I thought that was a very smart move on his part. Voters are concerned about the cost of living. I think he's going to talk about the cost of living tonight. Voters are concerned about the future. He's going to not just talk about all of his great accomplishments. He's going to talk about his vision for the future (INAUDIBLE).

BASH: On the border because you turn that on its head, if you will, politically, which is part of the reason I think you agree that you won and you won so resoundingly last month. Does he need to just talk or is there something that you would like him to do given the gridlock in Congress using his executive action -- executive power?

SUOZZI: I think that the most important thing the president has to do is say that I am willing to compromise, I'm willing to do a bipartisan compromise. I'm not going to get everything I want the way I want it, but I'm willing to be flexible to try and solve this very real problem that exists.

And when he does that, if the Republicans go along with him, then we can finally move the country forward after having faced this issue for 35 years with no solution. If they don't go along with him, the president can say very clearly, hey, are you guys just playing politics? Are you just trying to weaponize this issue for political purposes?

So, I think he started to do that when he went down to the border. He said, listen, I'll -- you, Trump, you tell me what ideas you have. Because President Trump and the Republicans, and my opponent in my race, said it's a problem, it's a problem, it's a problem. Say, OK, well what do you want to do?

Well, it's a problem, it's a problem, it's a really big problem --

BASH: Well, they want to remain in Mexico, for example. That is something that is a very specific idea that they want. Would that be a policy that you would support?

SUOZZI: I would support it if it was part of an overall compromise. You know, the compromise that exists at center -- you can't find a more conservative, intelligent, ethical Republican than James Lankford. And he proposed a bipartisan compromise that said more border agents, more wall, more detention beds, more immigration judges, money for New York and New York City and other places throughout the country -- very reasonable solution.

And the Republicans said, no, we don't want to give Biden a victory.

BASH: OK, so this is INSIDE POLITICS. Let's talk politics for a minute or two. We are now in the general election, the 2024 general election. You have questioned whether President Biden would still be the Democratic nominee. He really appears to be -- there's nobody who's running against him anymore. Are you ready to support him now in November?

SUOZZI: Absolutely. I mean, the president -- the race has just joined now. We just had Super Tuesday. What's today? Thursday, two days ago. And so I think people are going to start paying attention.

The president has to perform tonight because the big issue about the president is his age. He can't change his age. He is his age. That's an objective fact. If he performs tonight, and people see him perform, they're going to say, wow, he's doing pretty well.

BASH: OK. In New York, the governor, your governor, signed a new congressional map into law last week. It was drawn by the Democratic controlled legislature. Give Democrats, including you, a little bit of a boost in the fall, given where the lines are. Isn't protecting incumbents, whether it's Democrats or Republicans, what is wrong with Congress, why it makes it so hard to work because of the gerrymandering?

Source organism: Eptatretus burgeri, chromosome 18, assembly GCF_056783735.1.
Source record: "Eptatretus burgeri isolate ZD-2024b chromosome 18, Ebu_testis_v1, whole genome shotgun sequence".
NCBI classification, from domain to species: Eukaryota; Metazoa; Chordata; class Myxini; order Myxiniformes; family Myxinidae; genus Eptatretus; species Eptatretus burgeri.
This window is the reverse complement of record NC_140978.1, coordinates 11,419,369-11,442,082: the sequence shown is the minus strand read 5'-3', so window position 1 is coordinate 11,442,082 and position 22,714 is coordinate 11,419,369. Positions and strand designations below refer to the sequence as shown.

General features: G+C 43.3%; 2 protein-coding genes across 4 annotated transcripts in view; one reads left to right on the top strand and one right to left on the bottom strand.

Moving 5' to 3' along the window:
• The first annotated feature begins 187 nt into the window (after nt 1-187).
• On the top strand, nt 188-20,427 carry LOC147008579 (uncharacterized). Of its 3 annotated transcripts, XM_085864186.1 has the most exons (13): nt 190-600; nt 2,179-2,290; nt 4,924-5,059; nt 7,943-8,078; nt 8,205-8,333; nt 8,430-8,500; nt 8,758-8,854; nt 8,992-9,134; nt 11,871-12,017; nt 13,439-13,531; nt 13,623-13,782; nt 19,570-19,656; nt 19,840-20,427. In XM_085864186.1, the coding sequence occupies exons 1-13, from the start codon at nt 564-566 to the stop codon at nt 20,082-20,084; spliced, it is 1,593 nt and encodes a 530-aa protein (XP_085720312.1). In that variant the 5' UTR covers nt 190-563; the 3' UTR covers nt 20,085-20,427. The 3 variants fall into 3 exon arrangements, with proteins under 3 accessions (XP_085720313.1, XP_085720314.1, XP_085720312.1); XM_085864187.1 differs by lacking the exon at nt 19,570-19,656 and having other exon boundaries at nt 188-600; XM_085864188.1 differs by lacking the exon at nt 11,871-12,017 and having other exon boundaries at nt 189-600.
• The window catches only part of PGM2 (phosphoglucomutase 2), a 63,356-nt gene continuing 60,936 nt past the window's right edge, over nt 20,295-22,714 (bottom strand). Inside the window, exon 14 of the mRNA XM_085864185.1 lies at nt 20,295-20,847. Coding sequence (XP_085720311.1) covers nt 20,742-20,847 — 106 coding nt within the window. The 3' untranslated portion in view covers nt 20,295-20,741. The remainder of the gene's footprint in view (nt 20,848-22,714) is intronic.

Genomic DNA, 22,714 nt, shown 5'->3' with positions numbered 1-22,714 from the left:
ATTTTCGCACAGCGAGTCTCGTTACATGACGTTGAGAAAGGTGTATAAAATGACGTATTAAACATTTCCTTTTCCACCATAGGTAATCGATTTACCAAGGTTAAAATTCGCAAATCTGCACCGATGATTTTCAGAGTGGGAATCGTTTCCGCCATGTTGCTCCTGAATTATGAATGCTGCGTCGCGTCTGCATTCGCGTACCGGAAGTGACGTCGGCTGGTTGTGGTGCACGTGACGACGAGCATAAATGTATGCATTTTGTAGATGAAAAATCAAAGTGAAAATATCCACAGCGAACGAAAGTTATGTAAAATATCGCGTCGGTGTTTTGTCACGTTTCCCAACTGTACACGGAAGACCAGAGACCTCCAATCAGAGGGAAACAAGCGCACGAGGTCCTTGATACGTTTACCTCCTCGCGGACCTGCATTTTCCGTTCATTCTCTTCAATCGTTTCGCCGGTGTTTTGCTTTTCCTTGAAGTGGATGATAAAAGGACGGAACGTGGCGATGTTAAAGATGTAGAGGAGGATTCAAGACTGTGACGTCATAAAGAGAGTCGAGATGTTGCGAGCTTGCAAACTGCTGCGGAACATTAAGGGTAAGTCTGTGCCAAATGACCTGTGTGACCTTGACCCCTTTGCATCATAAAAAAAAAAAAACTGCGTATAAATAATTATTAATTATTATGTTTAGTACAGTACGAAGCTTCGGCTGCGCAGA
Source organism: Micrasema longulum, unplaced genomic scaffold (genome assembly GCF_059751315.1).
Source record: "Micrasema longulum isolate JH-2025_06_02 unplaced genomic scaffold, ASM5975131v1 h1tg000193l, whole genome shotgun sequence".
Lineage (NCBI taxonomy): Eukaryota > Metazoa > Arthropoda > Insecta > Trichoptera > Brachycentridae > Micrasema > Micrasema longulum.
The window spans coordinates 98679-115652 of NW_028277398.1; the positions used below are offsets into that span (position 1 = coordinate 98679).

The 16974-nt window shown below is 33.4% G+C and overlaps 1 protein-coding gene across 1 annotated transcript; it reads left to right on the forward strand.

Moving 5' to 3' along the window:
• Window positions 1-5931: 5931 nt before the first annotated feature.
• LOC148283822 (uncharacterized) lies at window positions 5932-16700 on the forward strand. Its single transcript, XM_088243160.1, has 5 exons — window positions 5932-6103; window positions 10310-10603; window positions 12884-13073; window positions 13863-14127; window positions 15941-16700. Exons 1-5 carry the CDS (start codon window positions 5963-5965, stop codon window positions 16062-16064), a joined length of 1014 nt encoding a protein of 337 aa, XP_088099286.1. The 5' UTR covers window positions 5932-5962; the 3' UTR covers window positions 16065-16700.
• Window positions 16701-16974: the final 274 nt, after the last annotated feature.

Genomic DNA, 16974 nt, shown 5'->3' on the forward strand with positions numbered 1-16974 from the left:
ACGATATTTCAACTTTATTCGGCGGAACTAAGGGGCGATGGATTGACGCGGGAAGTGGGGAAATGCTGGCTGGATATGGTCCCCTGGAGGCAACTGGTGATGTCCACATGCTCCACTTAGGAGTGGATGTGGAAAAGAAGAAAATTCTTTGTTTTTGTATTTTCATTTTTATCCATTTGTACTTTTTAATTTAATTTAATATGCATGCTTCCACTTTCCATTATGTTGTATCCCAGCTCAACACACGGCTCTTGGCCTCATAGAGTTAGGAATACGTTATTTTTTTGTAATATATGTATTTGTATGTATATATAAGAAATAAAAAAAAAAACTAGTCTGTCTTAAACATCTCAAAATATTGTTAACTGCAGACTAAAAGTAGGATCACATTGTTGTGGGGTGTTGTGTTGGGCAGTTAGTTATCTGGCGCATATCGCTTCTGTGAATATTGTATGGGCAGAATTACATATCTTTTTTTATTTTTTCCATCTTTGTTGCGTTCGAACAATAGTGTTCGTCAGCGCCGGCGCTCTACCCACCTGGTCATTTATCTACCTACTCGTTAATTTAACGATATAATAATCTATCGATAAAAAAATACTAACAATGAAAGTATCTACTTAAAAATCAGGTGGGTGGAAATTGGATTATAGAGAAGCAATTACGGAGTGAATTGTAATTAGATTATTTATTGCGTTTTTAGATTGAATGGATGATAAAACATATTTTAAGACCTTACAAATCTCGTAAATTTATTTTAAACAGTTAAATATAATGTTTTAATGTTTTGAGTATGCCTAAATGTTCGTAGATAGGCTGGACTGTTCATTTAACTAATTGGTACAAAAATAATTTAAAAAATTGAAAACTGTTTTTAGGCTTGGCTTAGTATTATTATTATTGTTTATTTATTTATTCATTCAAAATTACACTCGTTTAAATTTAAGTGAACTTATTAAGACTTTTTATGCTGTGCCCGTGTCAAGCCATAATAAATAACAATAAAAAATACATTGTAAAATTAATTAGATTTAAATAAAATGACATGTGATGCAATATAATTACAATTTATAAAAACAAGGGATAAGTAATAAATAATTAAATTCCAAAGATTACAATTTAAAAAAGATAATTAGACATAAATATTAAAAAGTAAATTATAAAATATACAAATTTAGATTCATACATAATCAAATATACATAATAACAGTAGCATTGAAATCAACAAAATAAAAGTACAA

SUOZZI: Absolutely. 100 percent. I don't get --

BASH: Are you being gerrymandered?

SUOZZI: It's very, very slight. In fact, the little improvement to my district resulted in two Republican districts getting better. So that's why --

BASH: That's yes.

SUOZZI: That's why there was a compromise with Democrats --

BASH: Incumbent protection.

SUOZZI: But there were Democrats and Republicans who negotiated this in New York State. I don't listen. I don't get involved in that stuff. I didn't pay attention at -- whatever the district is, I'll take the district --

BASH: Got it.

SUOZZI: -- whatever it is. But you are right that the biggest problem in our country, the biggest problem in our country, is that so many seats are safe seats.

BASH: Yes.

SUOZZI: And as a result, you don't have to talk to the people, and you just talk to the base, because that's who votes in the primaries. And that's what's killing our country. Because when Democrats just talk to the far left, and Republicans just talk to the far right --

BASH: Yes.

SUOZZI: -- that's what's killing our country. The people in the middle are the ones left behind.

BASH: OK. I'm pretty much obsessed with this topic. So thank you for mentioning it and come back because I want to talk more about it.

SUOZZI: OK. Thank you so much.

BASH: Thanks for coming on. Congratulations again.

SUOZZI: Thank you.

BASH: And sitting with the First Lady at the state of the union will be a Texas woman who sued her state for the right to an abortion.


KATE COX, SUED TEXAS FOR ABORTION ACCESS: The first thing we saw was a very clear issue with development of the spine and so we thought well maybe our baby will have a life in a wheelchair. You know what, and then the next week, we saw more and that continued over five weeks and that's when we got the full diagnosis. And that final ultrasound was, like, catastrophic. It was -- our baby would never survive.




BASH: House Speaker Mike Johnson is calling IVF a great technology. But in an interview this morning with CBS, he sidestepped a question about whether an embryo has the same rights as a child.


UNIDENTIFIED MALE: Do you believe life begins at conception, fertilization? And I know you do. Do you see that as murder?